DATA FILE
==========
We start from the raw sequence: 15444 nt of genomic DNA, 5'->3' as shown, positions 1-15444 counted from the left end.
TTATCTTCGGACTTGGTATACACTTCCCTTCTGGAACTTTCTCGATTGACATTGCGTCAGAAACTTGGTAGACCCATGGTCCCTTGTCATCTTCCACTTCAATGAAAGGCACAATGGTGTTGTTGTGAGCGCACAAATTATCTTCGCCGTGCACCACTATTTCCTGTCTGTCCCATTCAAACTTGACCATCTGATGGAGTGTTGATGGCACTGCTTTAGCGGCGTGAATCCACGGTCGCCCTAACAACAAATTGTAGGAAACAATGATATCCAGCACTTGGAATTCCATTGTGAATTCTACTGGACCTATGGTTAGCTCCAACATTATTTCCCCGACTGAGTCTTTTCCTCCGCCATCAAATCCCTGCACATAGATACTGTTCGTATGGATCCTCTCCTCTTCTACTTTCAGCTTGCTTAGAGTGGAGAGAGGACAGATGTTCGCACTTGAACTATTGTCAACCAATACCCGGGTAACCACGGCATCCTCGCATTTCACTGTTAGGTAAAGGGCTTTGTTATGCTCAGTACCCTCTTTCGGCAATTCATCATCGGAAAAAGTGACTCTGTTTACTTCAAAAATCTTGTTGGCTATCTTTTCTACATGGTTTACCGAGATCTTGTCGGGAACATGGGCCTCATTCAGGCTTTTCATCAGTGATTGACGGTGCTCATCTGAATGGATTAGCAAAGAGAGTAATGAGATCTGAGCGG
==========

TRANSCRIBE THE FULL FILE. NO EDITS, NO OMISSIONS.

We start from the raw sequence: 15444 nt of genomic DNA, 5'->3' as shown, positions 1-15444 counted from the left end.
TTATCTTCGGACTTGGTATACACTTCCCTTCTGGAACTTTCTCGATTGACATTGCGTCAGAAACTTGGTAGACCCATGGTCCCTTGTCATCTTCCACTTCAATGAAAGGCACAATGGTGTTGTTGTGAGCGCACAAATTATCTTCGCCGTGCACCACTATTTCCTGTCTGTCCCATTCAAACTTGACCATCTGATGGAGTGTTGATGGCACTGCTTTAGCGGCGTGAATCCACGGTCGCCCTAACAACAAATTGTAGGAAACAATGATATCCAGCACTTGGAATTCCATTGTGAATTCTACTGGACCTATGGTTAGCTCCAACATTATTTCCCCGACTGAGTCTTTTCCTCCGCCATCAAATCCCTGCACATAGATACTGTTCGTATGGATCCTCTCCTCTTCTACTTTCAGCTTGCTTAGAGTGGAGAGAGGACAGATGTTCGCACTTGAACTATTGTCAACCAATACCCGGGTAACCACGGCATCCTCGCATTTCACTGTTAGGTAAAGGGCTTTGTTATGCTCAGTACCCTCTTTCGGCAATTCATCATCGGAAAAAGTGACTCTGTTTACTTCAAAAATCTTGTTGGCTATCTTTTCTACATGGTTTACCGAGATCTTGTCGGGAACATGGGCCTCATTCAGGCTTTTCATCAGTGATTGACGGTGCTCATCTGAATGGATTAGCAAAGAGAGTAATGAGATCTGAGCGG